FIFA worried about government interference in Spain
BARCELONA: Concerned about the independence of the Spanish soccer federation, FIFA said Friday it will send a delegation to the country to investigate government meddling.
FIFA said in a statement written in Spanish that it had recently sent a letter to the federation "expressing our concern for the situation that the federation is going through and reminding (its officials) that, according to the Statutes of FIFA, all member federations must manage their affairs independently and assure that there is no interference by third parties."
Spanish newspaper El Pais reported earlier Friday that the FIFA letter warned of a possible suspension because of the government's push to hold elections following the arrest of federation president Angel Maria Villar in July on suspicion of corruption.
According to El Pais, FIFA is concerned that the government's interest in federation elections could be considered outside meddling and break its rules. If the national federation were to be suspended, Spain's team would not be allowed to play at next year's World Cup.
FIFA's statement made no mention of a suspension or other punitive measures.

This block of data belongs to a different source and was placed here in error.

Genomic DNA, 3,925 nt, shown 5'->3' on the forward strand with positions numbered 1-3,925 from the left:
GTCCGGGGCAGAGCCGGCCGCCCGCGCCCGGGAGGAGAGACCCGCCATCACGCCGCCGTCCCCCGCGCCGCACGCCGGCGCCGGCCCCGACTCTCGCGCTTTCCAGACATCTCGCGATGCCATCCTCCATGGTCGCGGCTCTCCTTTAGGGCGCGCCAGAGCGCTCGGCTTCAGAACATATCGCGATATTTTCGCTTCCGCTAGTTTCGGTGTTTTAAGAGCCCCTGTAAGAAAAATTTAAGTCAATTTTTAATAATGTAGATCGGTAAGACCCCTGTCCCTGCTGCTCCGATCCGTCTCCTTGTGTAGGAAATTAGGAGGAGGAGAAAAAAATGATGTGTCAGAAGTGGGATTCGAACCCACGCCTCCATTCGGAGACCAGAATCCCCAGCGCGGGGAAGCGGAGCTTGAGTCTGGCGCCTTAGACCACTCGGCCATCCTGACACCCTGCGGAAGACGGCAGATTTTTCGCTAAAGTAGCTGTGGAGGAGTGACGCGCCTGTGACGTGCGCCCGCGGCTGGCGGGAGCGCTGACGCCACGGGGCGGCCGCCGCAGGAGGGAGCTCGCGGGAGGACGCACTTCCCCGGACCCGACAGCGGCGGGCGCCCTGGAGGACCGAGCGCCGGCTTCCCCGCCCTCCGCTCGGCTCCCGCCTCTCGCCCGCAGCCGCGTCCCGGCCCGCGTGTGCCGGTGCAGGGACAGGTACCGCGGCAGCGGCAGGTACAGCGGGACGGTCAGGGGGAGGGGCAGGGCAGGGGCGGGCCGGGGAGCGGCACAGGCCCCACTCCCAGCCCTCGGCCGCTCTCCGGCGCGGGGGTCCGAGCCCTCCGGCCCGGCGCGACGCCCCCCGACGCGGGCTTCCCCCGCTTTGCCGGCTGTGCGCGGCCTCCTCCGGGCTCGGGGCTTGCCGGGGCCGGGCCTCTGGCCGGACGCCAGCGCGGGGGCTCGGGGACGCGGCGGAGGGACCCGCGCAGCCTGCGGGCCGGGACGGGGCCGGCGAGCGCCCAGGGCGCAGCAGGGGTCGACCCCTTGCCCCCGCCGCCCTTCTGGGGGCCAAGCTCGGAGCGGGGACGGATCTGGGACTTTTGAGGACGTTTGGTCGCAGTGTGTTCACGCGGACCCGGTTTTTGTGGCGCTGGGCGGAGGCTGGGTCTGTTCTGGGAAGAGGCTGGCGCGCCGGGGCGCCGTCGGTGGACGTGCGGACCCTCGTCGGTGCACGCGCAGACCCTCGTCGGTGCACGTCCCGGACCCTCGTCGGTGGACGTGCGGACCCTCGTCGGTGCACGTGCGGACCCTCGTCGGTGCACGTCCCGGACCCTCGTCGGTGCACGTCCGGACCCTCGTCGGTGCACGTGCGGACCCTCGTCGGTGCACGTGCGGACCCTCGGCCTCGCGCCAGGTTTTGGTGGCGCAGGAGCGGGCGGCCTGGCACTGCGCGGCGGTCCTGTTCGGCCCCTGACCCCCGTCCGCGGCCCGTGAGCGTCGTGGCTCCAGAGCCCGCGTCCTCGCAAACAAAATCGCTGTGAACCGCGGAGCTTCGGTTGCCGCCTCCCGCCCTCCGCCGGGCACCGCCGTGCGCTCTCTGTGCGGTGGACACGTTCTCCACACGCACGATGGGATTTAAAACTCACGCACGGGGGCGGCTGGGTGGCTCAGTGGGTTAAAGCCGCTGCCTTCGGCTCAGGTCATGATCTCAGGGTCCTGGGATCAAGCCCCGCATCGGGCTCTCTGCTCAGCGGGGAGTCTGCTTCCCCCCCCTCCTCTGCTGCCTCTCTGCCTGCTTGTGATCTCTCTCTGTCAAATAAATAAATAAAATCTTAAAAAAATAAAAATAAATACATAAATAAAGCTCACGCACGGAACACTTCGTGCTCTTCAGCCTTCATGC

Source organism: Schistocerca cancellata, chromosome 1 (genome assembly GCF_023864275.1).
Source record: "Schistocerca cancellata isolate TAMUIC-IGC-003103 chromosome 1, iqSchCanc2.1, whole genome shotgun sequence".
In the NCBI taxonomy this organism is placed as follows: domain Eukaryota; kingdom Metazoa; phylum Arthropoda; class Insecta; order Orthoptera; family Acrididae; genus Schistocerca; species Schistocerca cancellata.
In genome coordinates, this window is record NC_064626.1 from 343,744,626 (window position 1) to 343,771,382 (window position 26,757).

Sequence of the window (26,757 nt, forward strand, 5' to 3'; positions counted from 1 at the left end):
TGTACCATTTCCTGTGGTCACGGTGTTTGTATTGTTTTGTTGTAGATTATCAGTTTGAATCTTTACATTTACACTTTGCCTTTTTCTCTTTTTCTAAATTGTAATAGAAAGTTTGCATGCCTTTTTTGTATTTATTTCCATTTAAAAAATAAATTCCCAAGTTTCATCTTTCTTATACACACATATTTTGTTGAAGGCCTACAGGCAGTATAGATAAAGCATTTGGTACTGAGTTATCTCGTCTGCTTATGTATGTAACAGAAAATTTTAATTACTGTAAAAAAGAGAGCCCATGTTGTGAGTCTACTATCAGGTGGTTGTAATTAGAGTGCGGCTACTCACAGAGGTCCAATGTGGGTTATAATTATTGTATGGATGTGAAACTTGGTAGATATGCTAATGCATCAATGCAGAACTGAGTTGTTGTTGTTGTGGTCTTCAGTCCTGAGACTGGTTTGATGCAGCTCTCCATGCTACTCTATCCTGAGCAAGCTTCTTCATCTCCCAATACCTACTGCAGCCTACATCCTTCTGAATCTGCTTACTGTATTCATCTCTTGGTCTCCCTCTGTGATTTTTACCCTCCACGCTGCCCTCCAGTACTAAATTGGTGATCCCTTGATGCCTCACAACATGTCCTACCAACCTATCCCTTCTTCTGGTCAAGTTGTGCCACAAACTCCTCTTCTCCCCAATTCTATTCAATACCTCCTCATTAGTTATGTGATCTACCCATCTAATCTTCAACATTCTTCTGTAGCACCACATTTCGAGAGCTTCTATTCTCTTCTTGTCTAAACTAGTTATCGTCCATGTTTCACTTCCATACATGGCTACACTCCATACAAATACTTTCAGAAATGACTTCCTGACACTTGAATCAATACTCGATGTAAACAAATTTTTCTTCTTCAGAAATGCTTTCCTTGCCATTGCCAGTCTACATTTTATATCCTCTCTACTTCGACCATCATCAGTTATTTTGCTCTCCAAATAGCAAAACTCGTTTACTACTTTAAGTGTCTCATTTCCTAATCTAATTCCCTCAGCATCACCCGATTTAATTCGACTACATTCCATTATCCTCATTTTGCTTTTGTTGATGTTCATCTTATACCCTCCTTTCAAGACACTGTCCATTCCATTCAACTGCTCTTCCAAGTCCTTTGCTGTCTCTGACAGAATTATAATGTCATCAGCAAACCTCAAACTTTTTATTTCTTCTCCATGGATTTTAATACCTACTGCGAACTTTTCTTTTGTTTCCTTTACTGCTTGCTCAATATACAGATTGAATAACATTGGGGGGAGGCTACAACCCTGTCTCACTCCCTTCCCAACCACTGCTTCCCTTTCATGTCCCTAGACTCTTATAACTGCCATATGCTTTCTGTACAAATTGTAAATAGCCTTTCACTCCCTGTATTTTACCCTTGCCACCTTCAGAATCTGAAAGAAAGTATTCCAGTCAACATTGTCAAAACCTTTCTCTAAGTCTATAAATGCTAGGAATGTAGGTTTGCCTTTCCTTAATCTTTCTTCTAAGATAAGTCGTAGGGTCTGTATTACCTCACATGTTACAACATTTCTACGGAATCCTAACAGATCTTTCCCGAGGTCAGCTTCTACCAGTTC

But the scare was big enough for Spanish Prime Minister Mariano Rajoy to say that Spain will not miss soccer's biggest event.
"I am sure that Spain will go to the World Cup in Russia and that it will win it," Rajoy said at a news conference in Brussels.
FIFA added in its statement that "in the coming days" it will send a delegation, which will include representatives from UEFA, to Madrid to "observe and analyze the situation" of the Spanish soccer federation.
The federation said in a separate statement that its interim president, Juan Luis Larrea, had spoken with FIFA and UEFA officials at the World Cup draw on Dec. 1 and that he had passed on their "enormous concern" to Spain's minister of education, culture and sport.
The Spanish federation said it was waiting for the ministry to set a date for a meeting.
Spanish police arrested Villar, his son, and two other soccer officials in July on suspicion of improper management, misappropriation of funds, corruption and falsifying documents.
Villar was replaced by Larrea, the body's treasurer for three decades. Critics of Villar argue that elections are needed to make a clean start for the institution that has been tarnished by the scandal.